with the co-witnessing of conscience works such knowledge and conviction (Rom. 2: 14, 15). By these offices of the Law it convinces the honest-hearted that they are weak, fallen and faultful, and thus cannot please God and thus are completely unable to justify themselves (Rom. 3: 10-20; Gal. 2: 16).


(10) But the Law does more than exposing men's sins; it brings upon them God's condemnation with its outworking in the various features of the curse (Rom. 4: 15; Gal. 3: 10). At the same time, it convinces the responsive that they are under God's condemnation and are undergoing its effects (Rom. 7: 1-24). This arouses in their hearts fear toward God, whom they recognize as being displeased with them (Rom. 1: 18). At the same time it also arouses sorrow for, and hatred of sin in their hearts and a hearty desire to be free from its condemnation and power (Rom. 7: 15-24; 2 Cor. 7: 9, 10). By the influence of such knowledge, conviction, sorrow, hatred and desire for deliverance, the Law further works the conviction of man's inability to merit deliverance from the condemnation of the Law (Rom. 3: 20; Gal. 2: 16) and his lack of strength to deliver himself from the power and dominion of sin (Rom. 7: 14, 18, 23). This results in his utter despair of himself to save himself from the condemnation of the Law, and stirs up in him the most earnest desire to gain deliverance from its condemnation and from the power of sin. Here the Law stops; for it can go no further than to show man his lost and undone condition and make him desire a Savior outside of himself; but it cannot give him that Savior, whom to give is the function, not of the Law, but of the Gospel (Gal. 3: 24). Thus far the symbolic razor—the Law's exposures— worked, but could do no more.


(11) Let us now look at antitypical Moses' part in the use of this antitypical razor. He, of course, did not use it personally, nor did he personally hand it to the prospective antitypical Levites. For this he used



agents, some of them being animate and others being inanimate, the latter, however, being prepared by some of the former. These animate agents were sometimes officials among the priests—apostles, prophets, evangelists, pastors, i.e., teachers, and deacons—and sometimes priestly brethren who had no office in the real Church. Sometimes these animate agents were antitypical Levites, especially antitypical Gershonite Levites, and that of the Libni branch, acting as evangelists, revivalists, pastors, catechists, local preachers, Sunday school teachers, parents, older brethren and other "lay workers." The inanimate agents usually were books, like the Bible, Pilgrim's Progress, catechisms, pertinent hymns, tracts, magazines, etc., treating on subjects connected with the Law and repentance. Broadly speaking, these Levites belonged to two sets of denominations—the ritualistic and non-ritualistic. Among the former have been the Greek and Roman Catholic, the Lutheran and the Episcopal churches. Among the latter have been the Calvinistic, Baptist, Unitarian, Congregational, Quaker, Methodist, Christian and Adventist churches. The former, as a rule, used the catechetical method of handling the symbolic razor to the prospective faith-justified, and the latter, as a rule, used the revival or evangelistic method for that purpose, though the Calvinistic church has used both of these methods. It is, of course, not our thought that all who underwent catechetical instruction accepted this razor and used it for its intended purpose; nor that all who attended revival and evangelistic services did this. But undoubtedly those who were rightly disposed by these two methods of handling the antitypical razor—the Law's exposures—to them, did make a proper use of it. In some cases such received this razor in the more private ways of conversation and reading.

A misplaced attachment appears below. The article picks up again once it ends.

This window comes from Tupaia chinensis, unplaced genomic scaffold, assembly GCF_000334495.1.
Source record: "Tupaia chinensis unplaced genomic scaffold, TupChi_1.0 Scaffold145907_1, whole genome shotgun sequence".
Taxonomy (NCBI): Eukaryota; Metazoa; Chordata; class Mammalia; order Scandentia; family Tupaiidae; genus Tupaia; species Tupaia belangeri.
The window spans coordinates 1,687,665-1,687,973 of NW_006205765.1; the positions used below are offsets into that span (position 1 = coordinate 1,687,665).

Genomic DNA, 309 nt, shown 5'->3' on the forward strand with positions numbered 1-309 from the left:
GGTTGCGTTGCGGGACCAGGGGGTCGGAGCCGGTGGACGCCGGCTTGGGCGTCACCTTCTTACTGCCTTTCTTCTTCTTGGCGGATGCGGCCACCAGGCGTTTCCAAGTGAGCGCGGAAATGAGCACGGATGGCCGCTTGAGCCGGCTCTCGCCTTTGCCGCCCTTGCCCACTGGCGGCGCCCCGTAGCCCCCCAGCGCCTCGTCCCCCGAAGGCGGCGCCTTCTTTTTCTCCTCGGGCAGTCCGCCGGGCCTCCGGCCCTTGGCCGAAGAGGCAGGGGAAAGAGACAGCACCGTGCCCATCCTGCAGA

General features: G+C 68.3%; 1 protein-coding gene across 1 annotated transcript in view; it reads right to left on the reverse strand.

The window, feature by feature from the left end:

(12) This brings up the interesting question: How did these animate and inanimate agencies hand this



razor to the prospective antitypical Levites? By teaching, preaching and describing to them the Law. This means that they explained to them the nature, the principles, the demands, the promised rewards and the threatened punishments of the Law. Thereby they acquainted them with the Law and their relations to it. They did this in such a way as revealed to them a picture of themselves reflected by the Law as a figurative mirror. Thereby they came to see that they were sinful, both in a hereditary and in an active way. They thereby saw their many faults, weaknesses and lacks. They saw themselves defiled by the disgraces, very weak in all of the graces and lacking in some degree in all of them and entirely in some of them. Thus they gave them a knowledge and conviction of their sins and sinfulness. The agents, by handing them the razor of the Law's exposures, also announced their condemnation by the Law, which many of them mistakenly magnified into an eternal torture sentence, to the injury of those who imbibed this error and its consequent effects. But the Lord quietly ignored this error and in spite of it properly disposed many to the shaving of their symbolic hair. These agents further handed the prospective faith-justified this razor by cutting off from them every hope of their being able by its use to please God, remove His sentence from them and work out their own justification. Thus their handing the razor to these gave them a knowledge of right and wrong, of their sins, a recognition of their sinfulness, a saddening consciousness of their condemnation, a conviction of their inability to right matters between them and God and escape sin's condemnation. Thus upon the anvil of the Law their hearts were crushed, figuratively speaking, to pieces, which is what contrition means.